‘It’s rude not to offer three cups’: the lengthy, beloved coffee rituals binding Ethiopians together

<span>Local legend says coffee was discovered in Kafa. Regardless, it’s a hugely important part of Ethiopian daily life. All photographs by Fred Harter</span><span>Photograph: Fred Harter</span>
Local legend says coffee was discovered in Kafa. Regardless, it’s a hugely important part of Ethiopian daily life. All photographs by Fred HarterPhotograph: Fred Harter

Drinking coffee takes time in Ethiopia, a nation of caffeine lovers. In her village in Kafa, Ethiopia’s coffee heartland, Hagre Bekele starts by roasting the raw green beans over an open fire. Then she grinds them by hand and brews them in a jebena, a bulbous, long-necked clay pot. The drink is ready when the coffee boils and almost overflows.

Her son, Abraham, serves the drink in small cups, filled to the brim, alongside thick chunks of bread and handfuls of roasted grains, a snack called kolo. When the first cup is drunk, Hagre brews the grounds twice more. Generally, it is considered rude not to offer three cups. She also burns incense: its aroma enhances the coffee’s taste, and some believe it keeps bad spirits away.

The whole process lasts about an hour. To make things more efficient, and to ensure they get a regular caffeine fix throughout the day, Hagre shares brewing duties with her neighbours. Hagre is in charge of the lunchtime coffee, while her neighbour, Woynitu Gebre, takes care of the morning round. In the evening, everyone goes to Hagre’s mother-in-law’s. It is a system they have had in place for decades and one replicated, in various forms, in millions of homes every day across Ethiopia.

“It is impossible for us to live without coffee,” says Hagre. “It is as important as food for us. When we drink it, we become strong.”

In much of Ethiopia, coffee is sweetened by heaped teaspoons of sugar, but most people in this area of the south-west prefer it without. Some, though, will add salt. On special occasions, butter infused with basil, oregano and cardamom is mixed in – which, says Woynitu, “tastes the best”. Another popular addition is tenadam, or rue, a medicinal herb.

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The ritual of sharing coffee is central to daily life, a chance to discuss news, plan farm work and share village gossip. “If we are depressed, it helps lift us,” says Woynitu.

But not everyone thinks hours drinking coffee are well spent. Bogale Desalegn, who lives a short walk away, disapproves. “Gathering together, drinking coffee, it takes up too much time. It is better to work,” he says, although he still drinks about four cups a day. “My family used to take turns with 10 other households, but now we only drink coffee together on holidays.”

Like all farmers in Kafa, Bogale relies on coffee. The beans he harvests from his one hectare of coffee trees make him about 30,000 Ethiopian birr (about £420) a year, enough to put his children through school and buy items he cannot grow on his farm. Ethiopia’s 5 million coffee-growing farmers produce half a million tonnes of beans a year, making it the world’s fifth-largest producer. Coffee is the country’s largest export and employs about 25% of the population directly or indirectly. “Coffee has made Kafa a wealthy place,” says Bogale.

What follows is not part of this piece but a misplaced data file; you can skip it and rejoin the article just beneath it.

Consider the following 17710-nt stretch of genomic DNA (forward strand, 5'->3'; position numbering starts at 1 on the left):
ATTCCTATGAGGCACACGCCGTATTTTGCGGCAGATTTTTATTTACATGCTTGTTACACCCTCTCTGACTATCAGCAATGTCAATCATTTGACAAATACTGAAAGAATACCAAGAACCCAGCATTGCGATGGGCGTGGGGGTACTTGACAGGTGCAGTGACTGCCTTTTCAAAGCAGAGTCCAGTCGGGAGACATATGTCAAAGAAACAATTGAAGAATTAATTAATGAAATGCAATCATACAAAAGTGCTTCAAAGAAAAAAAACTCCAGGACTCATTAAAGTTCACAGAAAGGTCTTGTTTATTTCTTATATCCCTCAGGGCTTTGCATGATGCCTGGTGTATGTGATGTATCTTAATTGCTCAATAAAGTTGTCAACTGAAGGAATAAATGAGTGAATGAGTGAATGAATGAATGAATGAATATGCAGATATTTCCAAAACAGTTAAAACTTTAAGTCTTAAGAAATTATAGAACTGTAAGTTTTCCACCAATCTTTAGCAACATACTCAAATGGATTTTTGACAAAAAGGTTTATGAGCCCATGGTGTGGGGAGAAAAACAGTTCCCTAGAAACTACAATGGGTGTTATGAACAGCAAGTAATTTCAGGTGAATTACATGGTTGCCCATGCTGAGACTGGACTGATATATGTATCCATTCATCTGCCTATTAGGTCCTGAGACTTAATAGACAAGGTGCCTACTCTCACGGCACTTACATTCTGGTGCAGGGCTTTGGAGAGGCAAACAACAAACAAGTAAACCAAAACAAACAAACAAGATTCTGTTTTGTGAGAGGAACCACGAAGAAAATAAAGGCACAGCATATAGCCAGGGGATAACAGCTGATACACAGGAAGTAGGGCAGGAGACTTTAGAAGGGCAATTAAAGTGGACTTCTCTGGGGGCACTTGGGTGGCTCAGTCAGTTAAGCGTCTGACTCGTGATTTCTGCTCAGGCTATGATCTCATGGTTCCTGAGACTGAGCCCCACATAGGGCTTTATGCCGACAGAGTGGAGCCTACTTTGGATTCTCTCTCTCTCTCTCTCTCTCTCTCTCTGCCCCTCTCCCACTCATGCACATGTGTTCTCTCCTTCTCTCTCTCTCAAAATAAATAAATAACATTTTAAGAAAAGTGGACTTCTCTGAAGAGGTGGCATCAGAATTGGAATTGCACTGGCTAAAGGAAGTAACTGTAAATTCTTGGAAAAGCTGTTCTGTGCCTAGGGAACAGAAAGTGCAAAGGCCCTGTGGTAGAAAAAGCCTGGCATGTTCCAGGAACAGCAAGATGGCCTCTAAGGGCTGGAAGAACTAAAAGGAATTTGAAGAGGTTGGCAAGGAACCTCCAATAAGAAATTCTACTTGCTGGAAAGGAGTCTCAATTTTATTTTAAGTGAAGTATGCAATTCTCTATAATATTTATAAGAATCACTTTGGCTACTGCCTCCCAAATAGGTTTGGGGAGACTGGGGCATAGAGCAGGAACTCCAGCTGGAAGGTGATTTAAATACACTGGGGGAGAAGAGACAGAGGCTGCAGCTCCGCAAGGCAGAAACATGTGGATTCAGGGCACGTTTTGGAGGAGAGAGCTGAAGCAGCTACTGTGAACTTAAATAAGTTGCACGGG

Kafa’s forests are one of the few places where coffee grows wild, and the region claims to be the birthplace of the Arabica bean. Local legend says coffee was discovered here by agoat herder called Kaldi, who decided to try a handful of coffee beans after observing the energising effects they had on his goats when they inadvertently nibbled some. Soon afterwards, priests began chewing coffee beans to sustain themselves through lengthy prayer sessions.

Coffee then spread from Ethiopia’s monasteries to the Islamic world and eventually to Europe, according to the story. It is probably apocryphal, but its tellers point out the modern Arabic word for coffee (qahwa) sounds like Kafa.

Today, highly ritualised coffee ceremonies are a central pillar of Ethiopian weddings, funerals and religious celebrations, part of a shared social fabric that helps to bind together a geographically vast and culturally diverse country of about 120 million people. Women brewing coffee in jebenas set on charcoal stoves are ubiquitous in Ethiopia’s cities, present on almost every street corner.

Western-style coffee shops serving up milky macchiatos are increasingly popular, too. These have sprung up to serve Ethiopia’s fast-growing professional class, who do not have time to make traditional coffee at home. The best-known chain is Tomoca, which specialises in darkly roasted beans. Its cafes are modelled on Italian espresso bars, with high tables and no seats. It was founded in 1953 but has expanded rapidly in recent years. With more than 20 branches, it is the closest thing Ethiopia has to Starbucks.

Tesfamichael Wolde, an accountant drinking coffee at a downtown Addis Ababa branch of Tomoca, says that when he was growing up in Gurage, a rural region south-west of the capital, his family would share coffee-making duties with seven other families. Their turn was Wednesday. Now, though, he mostly drinks coffee outside his home because of the fast pace of city life.

“To make traditional coffee, you need time, so we can’t do it every day,” says Tesfamichael. “But it tastes the best, and we still try to have it when we can, especially at the weekend.”